Gong fever's had its day
With the festive season 'gongs' dished out once again, it's pertinent to reflect on one of the few things that the Labour government of 2000 got absolutely right, namely the abolition of knighthoods and damehoods being lavished on the rich and famous.
Inexplicably, these honours were reinstated by Key's National government in 2009.
Those honoured this New Year included the obligatory Maori educationalist, a professional shot putter, an ex- politician turned mayor, a brain researcher, yet another lawyer, premier of self-governing state (1600 citizens), and an SOE CEO (salary $1.3 million plus) topping the list.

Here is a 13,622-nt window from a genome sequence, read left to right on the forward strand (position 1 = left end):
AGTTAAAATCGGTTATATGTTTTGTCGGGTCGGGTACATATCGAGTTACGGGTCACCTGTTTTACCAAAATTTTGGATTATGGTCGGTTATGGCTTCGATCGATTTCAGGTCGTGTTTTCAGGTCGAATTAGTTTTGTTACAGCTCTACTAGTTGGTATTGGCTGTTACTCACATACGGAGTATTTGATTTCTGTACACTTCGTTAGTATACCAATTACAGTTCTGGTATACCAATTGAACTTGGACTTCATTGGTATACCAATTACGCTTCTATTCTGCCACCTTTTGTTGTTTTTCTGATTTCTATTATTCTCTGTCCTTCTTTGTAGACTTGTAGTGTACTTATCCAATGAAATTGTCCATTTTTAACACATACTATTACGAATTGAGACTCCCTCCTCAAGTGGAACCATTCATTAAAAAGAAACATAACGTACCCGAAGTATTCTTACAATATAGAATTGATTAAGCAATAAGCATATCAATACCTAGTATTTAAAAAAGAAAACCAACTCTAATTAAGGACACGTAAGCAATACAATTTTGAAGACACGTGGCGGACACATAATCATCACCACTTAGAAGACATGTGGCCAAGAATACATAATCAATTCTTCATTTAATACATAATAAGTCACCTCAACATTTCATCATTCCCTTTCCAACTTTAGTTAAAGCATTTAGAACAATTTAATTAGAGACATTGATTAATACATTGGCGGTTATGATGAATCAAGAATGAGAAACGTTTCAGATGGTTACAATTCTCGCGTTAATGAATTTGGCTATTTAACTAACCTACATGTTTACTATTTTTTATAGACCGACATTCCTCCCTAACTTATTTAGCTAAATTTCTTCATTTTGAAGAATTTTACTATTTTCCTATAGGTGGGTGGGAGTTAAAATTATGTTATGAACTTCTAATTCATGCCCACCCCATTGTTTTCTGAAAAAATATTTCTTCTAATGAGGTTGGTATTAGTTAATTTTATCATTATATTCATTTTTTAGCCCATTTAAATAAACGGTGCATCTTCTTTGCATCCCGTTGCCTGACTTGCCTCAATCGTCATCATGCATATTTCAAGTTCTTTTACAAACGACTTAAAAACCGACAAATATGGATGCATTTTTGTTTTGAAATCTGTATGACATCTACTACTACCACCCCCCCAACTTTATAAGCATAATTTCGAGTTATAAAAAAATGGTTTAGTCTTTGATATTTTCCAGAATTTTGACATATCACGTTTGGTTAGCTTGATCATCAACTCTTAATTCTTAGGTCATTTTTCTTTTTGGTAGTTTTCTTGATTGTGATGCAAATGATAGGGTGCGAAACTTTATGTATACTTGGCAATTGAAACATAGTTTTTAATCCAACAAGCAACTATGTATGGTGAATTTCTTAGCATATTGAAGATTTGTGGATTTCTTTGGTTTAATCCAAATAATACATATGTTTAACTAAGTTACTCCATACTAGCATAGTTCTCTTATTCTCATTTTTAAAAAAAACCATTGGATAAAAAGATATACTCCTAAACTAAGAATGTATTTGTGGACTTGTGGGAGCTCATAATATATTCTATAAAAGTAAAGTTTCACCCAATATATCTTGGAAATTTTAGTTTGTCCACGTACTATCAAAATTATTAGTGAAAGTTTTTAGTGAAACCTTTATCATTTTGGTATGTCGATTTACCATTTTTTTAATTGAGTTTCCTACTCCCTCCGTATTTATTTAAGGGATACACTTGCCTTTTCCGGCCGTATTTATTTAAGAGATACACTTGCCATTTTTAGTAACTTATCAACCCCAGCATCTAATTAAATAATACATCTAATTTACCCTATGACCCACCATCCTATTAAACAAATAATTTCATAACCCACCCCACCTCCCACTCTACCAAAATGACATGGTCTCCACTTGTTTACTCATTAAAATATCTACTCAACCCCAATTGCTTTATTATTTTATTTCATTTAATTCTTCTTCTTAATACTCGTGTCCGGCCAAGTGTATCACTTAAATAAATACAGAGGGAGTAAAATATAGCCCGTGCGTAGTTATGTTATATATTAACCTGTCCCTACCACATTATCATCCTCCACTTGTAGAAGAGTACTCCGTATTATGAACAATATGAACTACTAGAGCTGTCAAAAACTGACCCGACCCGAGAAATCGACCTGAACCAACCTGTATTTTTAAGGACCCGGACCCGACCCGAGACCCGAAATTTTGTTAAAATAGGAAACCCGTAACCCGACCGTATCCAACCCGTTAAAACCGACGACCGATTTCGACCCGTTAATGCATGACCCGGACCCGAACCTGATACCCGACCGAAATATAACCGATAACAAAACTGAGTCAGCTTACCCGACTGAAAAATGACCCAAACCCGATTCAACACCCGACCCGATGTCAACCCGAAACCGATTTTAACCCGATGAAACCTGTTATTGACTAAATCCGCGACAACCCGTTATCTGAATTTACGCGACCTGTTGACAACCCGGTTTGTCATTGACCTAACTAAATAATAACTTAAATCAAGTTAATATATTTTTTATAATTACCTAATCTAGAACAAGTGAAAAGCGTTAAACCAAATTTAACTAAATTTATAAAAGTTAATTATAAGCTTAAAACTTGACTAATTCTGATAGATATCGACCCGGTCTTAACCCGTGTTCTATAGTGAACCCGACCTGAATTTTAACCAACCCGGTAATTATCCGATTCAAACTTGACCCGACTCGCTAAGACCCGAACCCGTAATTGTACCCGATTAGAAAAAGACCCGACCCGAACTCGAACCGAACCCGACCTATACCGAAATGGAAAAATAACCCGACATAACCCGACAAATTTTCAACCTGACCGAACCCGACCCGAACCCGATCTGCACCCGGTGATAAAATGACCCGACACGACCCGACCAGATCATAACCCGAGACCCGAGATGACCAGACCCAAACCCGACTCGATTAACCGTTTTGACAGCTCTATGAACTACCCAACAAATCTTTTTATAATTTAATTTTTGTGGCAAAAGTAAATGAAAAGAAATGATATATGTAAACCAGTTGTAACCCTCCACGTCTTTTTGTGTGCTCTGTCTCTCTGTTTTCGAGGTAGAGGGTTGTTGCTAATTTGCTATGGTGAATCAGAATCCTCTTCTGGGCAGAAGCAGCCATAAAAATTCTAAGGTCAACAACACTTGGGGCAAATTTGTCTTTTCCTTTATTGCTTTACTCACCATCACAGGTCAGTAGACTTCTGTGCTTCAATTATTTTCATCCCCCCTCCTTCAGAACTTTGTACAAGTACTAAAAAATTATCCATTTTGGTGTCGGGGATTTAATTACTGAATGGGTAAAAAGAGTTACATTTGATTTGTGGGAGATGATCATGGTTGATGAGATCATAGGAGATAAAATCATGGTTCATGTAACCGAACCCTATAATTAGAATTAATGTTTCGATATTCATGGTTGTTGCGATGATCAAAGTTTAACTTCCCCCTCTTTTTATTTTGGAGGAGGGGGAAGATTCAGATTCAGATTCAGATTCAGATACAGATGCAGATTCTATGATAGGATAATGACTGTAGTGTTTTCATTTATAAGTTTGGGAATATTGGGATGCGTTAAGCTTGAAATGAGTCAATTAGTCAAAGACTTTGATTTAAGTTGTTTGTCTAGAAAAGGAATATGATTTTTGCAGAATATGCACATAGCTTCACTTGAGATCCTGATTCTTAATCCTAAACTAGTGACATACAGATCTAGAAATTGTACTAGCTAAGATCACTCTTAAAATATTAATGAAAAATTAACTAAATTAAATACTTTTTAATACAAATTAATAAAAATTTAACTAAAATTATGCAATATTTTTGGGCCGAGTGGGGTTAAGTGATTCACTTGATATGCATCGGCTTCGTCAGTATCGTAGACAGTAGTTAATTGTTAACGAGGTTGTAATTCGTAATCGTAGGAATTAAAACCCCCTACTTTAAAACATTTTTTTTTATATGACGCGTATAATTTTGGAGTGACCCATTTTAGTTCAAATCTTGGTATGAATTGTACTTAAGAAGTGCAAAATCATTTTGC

New Zealand doesn't need to embrace this anachronism representing part of the ancient medieval British royal honours system merely to glorify those who have already been more than amply rewarded for their business careers, sports and pastimes - there is no need for further unjustified embellishment.
Even current media editorials question who, if any, should get honours concluding that those who perform selfless acts, volunteers and people whose sole motivation is to help others should be recognised.
That is not a factor in many cases, and is rarely the case with politicians, business leaders, professionals and sportspeople.
If we must have rewards for public service, simply dish out the relatively nondescript meaningless New Zealand honours (in many cases also undeserved) and everyone should be reasonably happy.
I readily accept that many Kiwis generously volunteer their time and services gratis for very good causes, and it is of course appropriate that this unselfish altruism be recognised in some way.
Anyone who has a contrary viewpoint on the topic, please let's hear from them.